Contributions to a Virginia 529 plan up to $4,000 (any filing status) are deductible, with an unlimited carry forward

West Virginia

Contributions to a West Virginia 529 plan are fully deductible.

Wisconsin

Contributions to a Wisconsin 529 plan up to $3,200 (any filing status) are deductible, with an unlimited carry forward

Some states do not offer state income tax deductions or tax credits for K-12 tuition, but distributions for K-12 tuition are state-tax free. These include Delaware, Kentucky, New Hampshire, North Carolina and Tennessee. In addition, 529 plans in Alaska, Florida, Nevada, South Dakota, Texas, Washington and Wyoming are eligible for K-12 distributions, but there is no state tax savings because there is no state income tax in these states.

What happens if your state is not on the list?

If your state has not yet conformed to the new tax law, you are still eligible to take federal tax-free withdrawals to pay for elementary or high school tuition. However, you may be subject to state income tax on the earnings portion, and any deductions or credits claimed may be subject to recapture. California also imposes a 2.5% state penalty tax on the earnings portion of non-qualified withdrawals, which includes distributions used to pay for K-12 tuition.

Which 529 plans can be used to pay for K-12 tuition?

Any 529 savings plan can be used to pay for college or up to $10,000 per year in elementary and high school tuition. Louisiana is currently the only state that will offer a separate education savings program specifically designed to save and pay for K-12 tuition. The START K12 program is under development, but in 2018 Louisiana residents can take a one-time distribution of up to $10,000 from their existing START accounts to pay for K-12 tuition. Keep in mind, however, that contributions to a START K12 plan are not eligible for a state tax deduction.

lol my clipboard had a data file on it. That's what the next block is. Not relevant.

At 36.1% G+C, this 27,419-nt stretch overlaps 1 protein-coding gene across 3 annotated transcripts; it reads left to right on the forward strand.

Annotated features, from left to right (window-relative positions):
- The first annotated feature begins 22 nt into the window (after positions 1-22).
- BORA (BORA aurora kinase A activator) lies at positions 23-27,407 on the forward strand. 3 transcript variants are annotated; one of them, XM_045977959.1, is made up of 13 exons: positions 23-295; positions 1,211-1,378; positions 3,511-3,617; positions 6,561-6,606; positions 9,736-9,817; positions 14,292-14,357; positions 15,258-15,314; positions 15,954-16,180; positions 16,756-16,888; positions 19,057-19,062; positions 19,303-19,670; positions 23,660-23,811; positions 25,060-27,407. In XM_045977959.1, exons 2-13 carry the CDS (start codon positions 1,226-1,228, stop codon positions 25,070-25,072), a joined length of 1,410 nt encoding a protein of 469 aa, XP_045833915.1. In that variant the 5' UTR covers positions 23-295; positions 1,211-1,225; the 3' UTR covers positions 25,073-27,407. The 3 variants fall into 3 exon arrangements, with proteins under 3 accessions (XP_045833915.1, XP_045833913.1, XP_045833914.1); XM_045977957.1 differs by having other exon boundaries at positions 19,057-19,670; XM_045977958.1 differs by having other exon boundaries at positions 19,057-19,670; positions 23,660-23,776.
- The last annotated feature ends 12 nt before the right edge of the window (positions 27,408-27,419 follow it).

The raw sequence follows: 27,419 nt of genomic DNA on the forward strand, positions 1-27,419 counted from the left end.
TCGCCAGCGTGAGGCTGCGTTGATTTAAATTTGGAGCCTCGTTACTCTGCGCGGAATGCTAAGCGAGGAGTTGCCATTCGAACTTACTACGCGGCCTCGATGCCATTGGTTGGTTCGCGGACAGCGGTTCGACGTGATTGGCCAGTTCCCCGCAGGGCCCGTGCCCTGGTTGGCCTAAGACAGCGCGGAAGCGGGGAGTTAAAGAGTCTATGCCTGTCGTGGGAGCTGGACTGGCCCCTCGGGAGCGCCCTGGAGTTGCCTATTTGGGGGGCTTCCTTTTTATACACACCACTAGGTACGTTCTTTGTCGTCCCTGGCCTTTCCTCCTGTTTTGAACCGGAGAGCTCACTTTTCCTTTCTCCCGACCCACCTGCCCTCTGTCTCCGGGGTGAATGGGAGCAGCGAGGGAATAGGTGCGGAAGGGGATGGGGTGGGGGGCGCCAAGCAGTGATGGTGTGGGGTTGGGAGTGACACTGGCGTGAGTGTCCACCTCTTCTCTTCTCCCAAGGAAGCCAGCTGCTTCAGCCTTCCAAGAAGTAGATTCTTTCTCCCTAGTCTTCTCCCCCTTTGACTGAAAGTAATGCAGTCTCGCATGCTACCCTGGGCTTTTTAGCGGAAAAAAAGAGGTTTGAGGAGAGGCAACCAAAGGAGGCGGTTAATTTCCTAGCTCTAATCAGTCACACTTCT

If you originally set up a 529 plan for college and have decided to use some of the funds for pre-college expenses, you may want to adjust your investment strategy for the shorter time horizon. For example, if you selected an age-based portfolio, your investment allocations will automatically shift over time based on the age of the beneficiary. Most families select an option that is heavily weighted toward equities when the beneficiary is young and shifts toward more conservative fixed income options over time. You also have the option to open a separate 529 plan to pay for your child’s K-12 tuition.

Find your 529 plan - Select your state below

Did you know that residents are not limited to investing in their own state's plan? Another state may offer a plan that performs better and has lower fees. Select your state below to see your state's plan and other options.

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Find a 529 Plan. Select your state below.

Did you know that residents are not limited to investing in their own state’s plan? Another state may offer a plan that performs better and has lower fees. Select your state below to see your state’s plan and other options.



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Kathryn Flynn

Kathryn Flynn

Content Director

Kathryn is Content Director at Savingforcollege.com. She has been quoted in financial publications including the Wall Street Journal, the NY Times, Fortune, Money and GOBankingRates, and has been an expert guest on personal finance podcasts. Prior to Savingforcollege.com, Kathryn worked in product marketing at Henderson Global Investors (now Janus Henderson Investors), a global asset manager. She earned her MBA with Finance Concentration from DePaul University's Kellstadt Graduate School of Business, and has prior FINRA Series 7 and 63 licenses. Kathryn has 529 college savings plans for each of her three children, and enjoys creating content to help other families prepare for future higher education costs.